King Abdullah II of Jordan has praised Pope Francis' much-debated remarks about the limits to free speech, and insisted that religious beliefs must not be offended.
"King Abdullah made explicit reference to the words expressed by the pope on the fact that freedom of expression is a right, and in some cases even a duty, but at the same time it has limits, and cannot offend the religious beliefs of others. The monarch defined these considerations positive," said Archbishop Maroun Lahham, patriarchal vicar for Jordan of the Latin Patriarchate of Jerusalem, as reported by Fides News Agency on Thursday.
Pope Francis said last week that freedom of speech must be protected, but there should be limits when it comes to causing offense to religions. more >>
Mike Huckabee addressed criticism over writing, "bend over and take it like a prisoner," in a chapter on privacy in his new book, and talked about whether media organizations should publish Charlie Hebdo cartoons after the terrorist attack on the satirical magazine's headquarters.
Huckabee was formerly the governor of Arkansas and recently left his show on Fox News because he is considering running for president. His new book, God, Guns, Grits and Gravy, tackles a broad range of issues, including same-sex marriage, gun control, education, environmentalism, taxes and foreign policy.
In part one of the interview, he spoke about the need for Christians to uphold and model marriage as a lifetime commitment, and he addressed his statements about Beyoncé that have created the most buzz about the book. more >>
I try to make it a practice to vet the circulating-emails I receive before I forward them on. I think one of the best sources to vet email rumors is truthorfiction.com. They seem to lack a political bias one way or another, and they are discerning in terms of religious rumors. They don't throw the baby out with the bathwater---particularly the baby in the manger.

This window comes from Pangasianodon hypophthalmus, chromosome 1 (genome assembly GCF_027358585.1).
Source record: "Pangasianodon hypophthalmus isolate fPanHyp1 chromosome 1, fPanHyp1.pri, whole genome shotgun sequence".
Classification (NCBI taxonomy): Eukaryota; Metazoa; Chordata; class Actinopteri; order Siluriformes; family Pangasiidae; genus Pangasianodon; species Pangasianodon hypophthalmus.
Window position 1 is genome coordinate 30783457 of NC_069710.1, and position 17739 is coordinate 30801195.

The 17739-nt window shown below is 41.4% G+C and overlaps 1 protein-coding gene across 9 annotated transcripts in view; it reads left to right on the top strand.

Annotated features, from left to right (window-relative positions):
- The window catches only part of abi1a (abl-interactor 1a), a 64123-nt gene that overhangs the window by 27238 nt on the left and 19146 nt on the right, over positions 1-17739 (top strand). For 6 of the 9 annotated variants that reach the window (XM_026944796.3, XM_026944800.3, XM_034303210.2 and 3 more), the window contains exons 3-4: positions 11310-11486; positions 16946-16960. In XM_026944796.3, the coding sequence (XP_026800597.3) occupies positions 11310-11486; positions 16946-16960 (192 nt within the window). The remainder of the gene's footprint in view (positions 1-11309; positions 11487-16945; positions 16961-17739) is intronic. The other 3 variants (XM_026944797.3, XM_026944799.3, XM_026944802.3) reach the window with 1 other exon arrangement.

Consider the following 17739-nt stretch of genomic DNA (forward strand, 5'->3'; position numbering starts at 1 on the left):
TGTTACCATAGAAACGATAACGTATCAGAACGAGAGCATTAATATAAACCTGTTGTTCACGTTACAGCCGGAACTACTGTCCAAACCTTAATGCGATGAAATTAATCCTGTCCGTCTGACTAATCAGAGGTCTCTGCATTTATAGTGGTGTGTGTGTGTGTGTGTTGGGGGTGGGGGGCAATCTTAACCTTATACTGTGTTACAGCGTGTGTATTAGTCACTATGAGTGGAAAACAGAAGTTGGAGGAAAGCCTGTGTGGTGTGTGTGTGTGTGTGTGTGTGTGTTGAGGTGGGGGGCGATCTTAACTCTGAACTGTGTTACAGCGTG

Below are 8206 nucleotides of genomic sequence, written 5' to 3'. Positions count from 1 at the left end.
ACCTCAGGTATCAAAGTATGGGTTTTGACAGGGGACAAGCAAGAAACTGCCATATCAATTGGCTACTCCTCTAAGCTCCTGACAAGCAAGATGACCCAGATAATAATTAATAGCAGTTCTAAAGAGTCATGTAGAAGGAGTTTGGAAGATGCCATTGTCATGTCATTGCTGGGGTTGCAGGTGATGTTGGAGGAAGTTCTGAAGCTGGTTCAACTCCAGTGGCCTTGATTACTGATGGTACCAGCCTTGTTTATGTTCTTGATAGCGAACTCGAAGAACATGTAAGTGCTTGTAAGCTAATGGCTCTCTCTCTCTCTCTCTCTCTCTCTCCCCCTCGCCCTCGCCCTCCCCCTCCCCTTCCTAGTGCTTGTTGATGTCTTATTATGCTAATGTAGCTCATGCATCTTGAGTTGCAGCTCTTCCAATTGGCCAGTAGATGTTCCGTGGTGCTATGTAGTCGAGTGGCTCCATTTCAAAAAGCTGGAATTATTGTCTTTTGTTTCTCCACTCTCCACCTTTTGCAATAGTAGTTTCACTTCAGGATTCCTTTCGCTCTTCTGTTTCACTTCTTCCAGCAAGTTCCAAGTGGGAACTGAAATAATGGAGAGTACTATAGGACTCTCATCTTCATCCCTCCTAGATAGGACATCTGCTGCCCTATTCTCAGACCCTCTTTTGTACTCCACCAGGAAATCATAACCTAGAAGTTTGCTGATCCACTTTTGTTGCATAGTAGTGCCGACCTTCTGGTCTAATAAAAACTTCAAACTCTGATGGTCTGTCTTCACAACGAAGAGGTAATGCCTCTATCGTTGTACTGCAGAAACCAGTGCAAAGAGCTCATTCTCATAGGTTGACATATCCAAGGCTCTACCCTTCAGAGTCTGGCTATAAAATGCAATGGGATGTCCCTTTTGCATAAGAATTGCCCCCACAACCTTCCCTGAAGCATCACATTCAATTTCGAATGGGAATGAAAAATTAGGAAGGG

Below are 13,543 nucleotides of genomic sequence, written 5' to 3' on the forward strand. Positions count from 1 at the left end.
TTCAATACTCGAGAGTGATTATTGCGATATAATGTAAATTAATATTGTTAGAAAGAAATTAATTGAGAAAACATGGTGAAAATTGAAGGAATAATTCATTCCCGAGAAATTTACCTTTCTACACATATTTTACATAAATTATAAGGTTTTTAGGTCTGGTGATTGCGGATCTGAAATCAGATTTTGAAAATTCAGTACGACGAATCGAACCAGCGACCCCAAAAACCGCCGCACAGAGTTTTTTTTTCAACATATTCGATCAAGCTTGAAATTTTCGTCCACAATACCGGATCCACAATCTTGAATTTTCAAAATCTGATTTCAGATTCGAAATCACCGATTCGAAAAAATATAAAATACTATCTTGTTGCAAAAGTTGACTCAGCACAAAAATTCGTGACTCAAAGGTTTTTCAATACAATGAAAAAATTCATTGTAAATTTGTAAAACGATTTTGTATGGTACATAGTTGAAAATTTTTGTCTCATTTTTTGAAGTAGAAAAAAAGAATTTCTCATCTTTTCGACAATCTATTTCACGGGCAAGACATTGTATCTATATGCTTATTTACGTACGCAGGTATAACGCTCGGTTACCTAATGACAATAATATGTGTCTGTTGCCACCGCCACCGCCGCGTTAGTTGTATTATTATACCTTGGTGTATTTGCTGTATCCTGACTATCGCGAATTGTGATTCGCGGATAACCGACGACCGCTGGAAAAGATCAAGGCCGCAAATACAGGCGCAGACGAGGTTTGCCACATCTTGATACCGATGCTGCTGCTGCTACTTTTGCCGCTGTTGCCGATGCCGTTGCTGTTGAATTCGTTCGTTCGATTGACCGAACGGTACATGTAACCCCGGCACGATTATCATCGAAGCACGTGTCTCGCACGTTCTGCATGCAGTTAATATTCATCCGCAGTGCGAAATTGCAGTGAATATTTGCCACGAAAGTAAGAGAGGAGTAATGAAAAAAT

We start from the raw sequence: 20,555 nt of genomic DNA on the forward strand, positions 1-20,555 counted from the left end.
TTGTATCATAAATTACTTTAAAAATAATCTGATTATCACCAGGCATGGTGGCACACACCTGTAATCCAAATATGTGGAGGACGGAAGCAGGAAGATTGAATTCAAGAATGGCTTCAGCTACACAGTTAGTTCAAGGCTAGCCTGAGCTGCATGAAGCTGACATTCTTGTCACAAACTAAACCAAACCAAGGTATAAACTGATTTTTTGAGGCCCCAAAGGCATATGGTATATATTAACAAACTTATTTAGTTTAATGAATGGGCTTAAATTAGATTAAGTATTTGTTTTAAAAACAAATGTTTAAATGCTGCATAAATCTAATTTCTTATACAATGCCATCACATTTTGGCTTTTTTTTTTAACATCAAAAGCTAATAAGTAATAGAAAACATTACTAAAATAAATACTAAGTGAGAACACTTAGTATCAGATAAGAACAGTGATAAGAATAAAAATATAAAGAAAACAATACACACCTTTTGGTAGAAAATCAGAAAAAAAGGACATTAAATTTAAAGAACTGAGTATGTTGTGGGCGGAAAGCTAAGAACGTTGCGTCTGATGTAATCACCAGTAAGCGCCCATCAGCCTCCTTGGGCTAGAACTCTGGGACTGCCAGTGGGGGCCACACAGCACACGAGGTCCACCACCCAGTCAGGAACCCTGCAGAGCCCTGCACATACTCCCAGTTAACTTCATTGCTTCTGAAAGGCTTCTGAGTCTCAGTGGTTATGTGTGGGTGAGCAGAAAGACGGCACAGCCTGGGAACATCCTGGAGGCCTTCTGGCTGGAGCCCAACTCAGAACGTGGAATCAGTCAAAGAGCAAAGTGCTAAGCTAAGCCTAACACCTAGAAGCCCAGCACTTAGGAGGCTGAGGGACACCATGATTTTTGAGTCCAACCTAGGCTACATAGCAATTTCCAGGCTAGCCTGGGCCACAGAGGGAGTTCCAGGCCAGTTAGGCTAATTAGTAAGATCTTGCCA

The other day I received an email that I thought worth checking out. It claimed that in a chapel in a VA hospital, administrators had covered up Christian symbols because of a federal order to do so - in the chapel.
But I checked this out with truthorfiction.com, and there it was labeled as "Truth!" more >>
A spokesman for a conservative Christian organization that lobbies for traditional marriage has come out in support of a bakery that refused to make a cake for a customer who requested that it include the phrase: "God hates Gays."
Azucar Bakery of Denver is currently under investigation by the Civil Rights division of the Department of Regulatory Agencies for possibly discriminating against a customer last March.
Ousted Atlanta Fire Chief Kelvin Cochran delivered messages of hope for Christians everywhere during two separate testimonies on Sunday, nearly two weeks to the day after he was fired for espousing his religious beliefs in a self-published book and sharing it with subordinates.
In his 2013 book, Who Told You That You Are Naked?, Cochran calls homosexuality "sexual perversion" and "vulgar" and also likens it to "bestiality," among other things. The book targets Christian men, and the married father of three explained his views on sexuality to fellow members at Elizabeth Baptist Church in southwest Atlanta over the weekend.
"The truth will set you free, but I've also found out that the truth will make a lot of people angry and that there are worldly consequences for standing up for righteousness in these current times," he said from the pulpit. "God intended for a man and a woman to procreate in the bounds of holy matrimony, and that's what got me in trouble." more >>
British Prime Minister David Cameron has said that he disagrees with Pope Francis' comments that there are limits to free speech, regarding the Charlie Hebdo terror attacks. He added that as a Christian, he would be offended if someone insults Jesus Christ, but laws in a free society protect such expression.
"If someone says something offensive about Jesus, I might find that offensive, but in a free society I don't have a right to wreak my vengeance upon them," Cameron told CBS' "Face the Nation" on Sunday.
"We have to accept that newspapers, magazines can publish things that are offensive to some as long as it's within the law." more >>